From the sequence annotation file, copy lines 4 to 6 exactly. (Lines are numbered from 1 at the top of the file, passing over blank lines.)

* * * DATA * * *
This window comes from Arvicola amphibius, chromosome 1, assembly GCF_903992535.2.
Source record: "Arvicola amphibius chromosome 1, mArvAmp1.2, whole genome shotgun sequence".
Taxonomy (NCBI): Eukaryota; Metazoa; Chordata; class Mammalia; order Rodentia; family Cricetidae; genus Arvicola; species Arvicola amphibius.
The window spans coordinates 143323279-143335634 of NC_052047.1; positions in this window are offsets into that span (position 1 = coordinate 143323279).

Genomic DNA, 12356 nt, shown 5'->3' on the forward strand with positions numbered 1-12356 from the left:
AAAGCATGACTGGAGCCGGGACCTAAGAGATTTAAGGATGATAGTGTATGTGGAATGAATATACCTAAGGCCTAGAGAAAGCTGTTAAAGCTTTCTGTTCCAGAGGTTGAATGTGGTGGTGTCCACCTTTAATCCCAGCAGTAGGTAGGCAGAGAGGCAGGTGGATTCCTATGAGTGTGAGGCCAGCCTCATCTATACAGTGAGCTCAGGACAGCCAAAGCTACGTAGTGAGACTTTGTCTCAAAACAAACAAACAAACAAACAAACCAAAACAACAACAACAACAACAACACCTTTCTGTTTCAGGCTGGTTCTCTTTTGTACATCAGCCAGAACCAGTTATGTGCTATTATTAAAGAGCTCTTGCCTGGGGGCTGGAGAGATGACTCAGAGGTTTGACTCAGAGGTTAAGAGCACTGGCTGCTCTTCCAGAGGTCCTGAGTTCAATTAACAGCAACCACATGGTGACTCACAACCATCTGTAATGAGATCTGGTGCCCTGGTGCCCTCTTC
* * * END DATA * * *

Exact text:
The window spans coordinates 143323279-143335634 of NC_052047.1; positions in this window are offsets into that span (position 1 = coordinate 143323279).

Genomic DNA, 12356 nt, shown 5'->3' on the forward strand with positions numbered 1-12356 from the left:
AAAGCATGACTGGAGCCGGGACCTAAGAGATTTAAGGATGATAGTGTATGTGGAATGAATATACCTAAGGCCTAGAGAAAGCTGTTAAAGCTTTCTGTTCCAGAGGTTGAATGTGGTGGTGTCCACCTTTAATCCCAGCAGTAGGTAGGCAGAGAGGCAGGTGGATTCCTATGAGTGTGAGGCCAGCCTCATCTATACAGTGAGCTCAGGACAGCCAAAGCTACGTAGTGAGACTTTGTCTCAAAACAAACAAACAAACAAACAAACCAAAACAACAACAACAACAACAACACCTTTCTGTTTCAGGCTGGTTCTCTTTTGTACATCAGCCAGAACCAGTTATGTGCTATTATTAAAGAGCTCTTGCCTGGGGGCTGGAGAGATGACTCAGAGGTTTGACTCAGAGGTTAAGAGCACTGGCTGCTCTTCCAGAGGTCCTGAGTTCAATTAACAGCAACCACATGGTGACTCACAACCATCTGTAATGAGATCTGGTGCCCTGGTGCCCTCTTC